Contact us today with any specific preferences, and our team of Tanzania specialists will get back to you with a bespoke Itinerary that will blow your mind.

We cannot wait to welcome you!

On a practical level, the Marangu route is the only one which offers accommodation in mountain huts. On the other three routes, climbers stay in tents in designated campsites. Marangu is perhaps less scenic than the other ones. A more detailed description of each can be found on our Mount Kilimanjaro page.

The Tanzanian dry season usually starts at the start of June and continues through until the end of October. After that, the ‘short rains’ begin from late October/early November until mid- to end December. There is then a respite from late December to Mid of March, and then the ‘long rains’ start at the end of March and last until May.

Of course, weather seasons can vary every year, so you have to be prepared for anything.

On the Marangu route, you’ll stay in huts, on the other routes you’ll camp in tents provided by Samora Explorers. The Marangu huts each have dormitories, a dining-room and a separate bathroom (flush toilets or ‘long-drop’ toilets). At the campsites, the toilets are ‘long-drop’ style and Samora Explorers provide a kitchen/dining-tent. If required, climbers can hire a mobile toilet on the Machame, Rongai and Lemosho routes, at extra cost.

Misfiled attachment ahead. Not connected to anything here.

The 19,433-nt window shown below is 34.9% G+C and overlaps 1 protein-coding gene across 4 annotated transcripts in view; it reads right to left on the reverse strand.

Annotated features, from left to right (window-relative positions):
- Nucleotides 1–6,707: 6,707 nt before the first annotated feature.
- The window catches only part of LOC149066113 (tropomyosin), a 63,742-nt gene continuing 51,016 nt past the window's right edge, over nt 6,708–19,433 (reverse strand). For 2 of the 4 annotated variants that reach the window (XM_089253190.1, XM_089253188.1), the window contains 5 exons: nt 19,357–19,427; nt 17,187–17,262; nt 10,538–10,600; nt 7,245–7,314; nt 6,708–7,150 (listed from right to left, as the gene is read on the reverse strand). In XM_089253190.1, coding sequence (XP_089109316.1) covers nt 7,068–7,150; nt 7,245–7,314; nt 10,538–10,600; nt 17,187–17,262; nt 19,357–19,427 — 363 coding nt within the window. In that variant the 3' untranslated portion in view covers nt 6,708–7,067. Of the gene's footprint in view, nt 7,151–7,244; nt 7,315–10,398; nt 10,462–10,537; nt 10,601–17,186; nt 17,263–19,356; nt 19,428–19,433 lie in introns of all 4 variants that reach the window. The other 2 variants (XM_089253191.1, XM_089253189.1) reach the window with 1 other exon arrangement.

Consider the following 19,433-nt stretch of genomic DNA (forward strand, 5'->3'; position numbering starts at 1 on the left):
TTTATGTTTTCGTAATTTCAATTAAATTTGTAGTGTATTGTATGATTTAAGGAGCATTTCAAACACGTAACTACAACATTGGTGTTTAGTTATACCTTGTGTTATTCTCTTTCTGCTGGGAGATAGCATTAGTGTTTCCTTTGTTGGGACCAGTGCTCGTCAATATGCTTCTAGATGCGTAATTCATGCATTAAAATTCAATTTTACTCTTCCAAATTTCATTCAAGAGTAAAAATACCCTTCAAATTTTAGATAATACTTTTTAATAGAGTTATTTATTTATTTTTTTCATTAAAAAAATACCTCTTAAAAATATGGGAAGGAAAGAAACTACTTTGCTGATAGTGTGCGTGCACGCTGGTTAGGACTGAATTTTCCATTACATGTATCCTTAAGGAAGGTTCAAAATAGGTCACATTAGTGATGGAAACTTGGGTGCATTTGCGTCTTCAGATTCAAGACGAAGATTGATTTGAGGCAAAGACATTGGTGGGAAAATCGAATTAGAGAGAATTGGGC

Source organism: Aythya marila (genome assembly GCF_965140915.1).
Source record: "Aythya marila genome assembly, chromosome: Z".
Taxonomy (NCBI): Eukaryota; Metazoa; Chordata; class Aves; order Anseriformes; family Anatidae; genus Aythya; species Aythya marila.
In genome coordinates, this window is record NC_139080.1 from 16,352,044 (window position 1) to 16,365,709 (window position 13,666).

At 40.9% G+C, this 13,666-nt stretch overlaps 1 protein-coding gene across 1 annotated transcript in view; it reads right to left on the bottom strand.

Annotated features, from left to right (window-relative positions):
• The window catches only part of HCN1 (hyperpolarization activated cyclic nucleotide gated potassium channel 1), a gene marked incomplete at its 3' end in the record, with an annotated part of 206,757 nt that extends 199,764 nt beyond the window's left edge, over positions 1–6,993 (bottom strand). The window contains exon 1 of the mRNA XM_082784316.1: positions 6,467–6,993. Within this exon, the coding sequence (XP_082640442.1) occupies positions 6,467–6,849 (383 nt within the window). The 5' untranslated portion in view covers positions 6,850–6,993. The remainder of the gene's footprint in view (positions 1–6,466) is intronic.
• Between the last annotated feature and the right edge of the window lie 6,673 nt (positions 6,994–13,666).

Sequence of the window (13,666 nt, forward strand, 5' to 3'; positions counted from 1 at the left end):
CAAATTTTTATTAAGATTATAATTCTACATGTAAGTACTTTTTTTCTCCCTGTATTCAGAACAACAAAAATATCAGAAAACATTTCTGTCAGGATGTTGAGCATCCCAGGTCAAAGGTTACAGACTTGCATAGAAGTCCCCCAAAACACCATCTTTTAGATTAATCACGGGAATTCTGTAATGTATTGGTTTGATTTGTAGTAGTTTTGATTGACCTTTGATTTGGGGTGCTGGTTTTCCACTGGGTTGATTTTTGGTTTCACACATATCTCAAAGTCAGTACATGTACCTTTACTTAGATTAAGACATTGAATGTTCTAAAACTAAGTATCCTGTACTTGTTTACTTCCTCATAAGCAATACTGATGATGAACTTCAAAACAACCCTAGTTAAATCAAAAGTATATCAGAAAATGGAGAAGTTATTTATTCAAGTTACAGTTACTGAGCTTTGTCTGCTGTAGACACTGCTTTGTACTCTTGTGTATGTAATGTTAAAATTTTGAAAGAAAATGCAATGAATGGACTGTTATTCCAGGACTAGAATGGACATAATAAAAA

Tanzania has two rainy seasons, with the so-called ‘long rains’ from the end of March to May and the ‘short rains’ from late October/early November through to mid-December.

The good news is that your Samora Explorers team will look after you. Safety is our priority, always. You will spend most of your climb above the altitude where mosquitoes are a nuisance, and above the altitude where wildlife roam. (You might see some animals on the lower slopes.)

The biggest danger is that you suffer from the effects of altitude, which can strike anyone, however fit they are. This can cause headaches, dizziness, nausea and other symptoms. But we test your health daily, and our guides are experts in spotting symptoms and taking action.

Yes. With its tropical climate, there inevitably are mosquitos in Tanzania. Visitors should take advice from a medical practitioner well in advance of visiting, as courses of antimalarial drugs usually have to begin before your visit start. You should bring mosquito repellent and wear neutral-coloured/khaki clothes. Some accommodations will provide anti-mosquito measures such as mosquito nets or spray your sleeping quarters with repellent.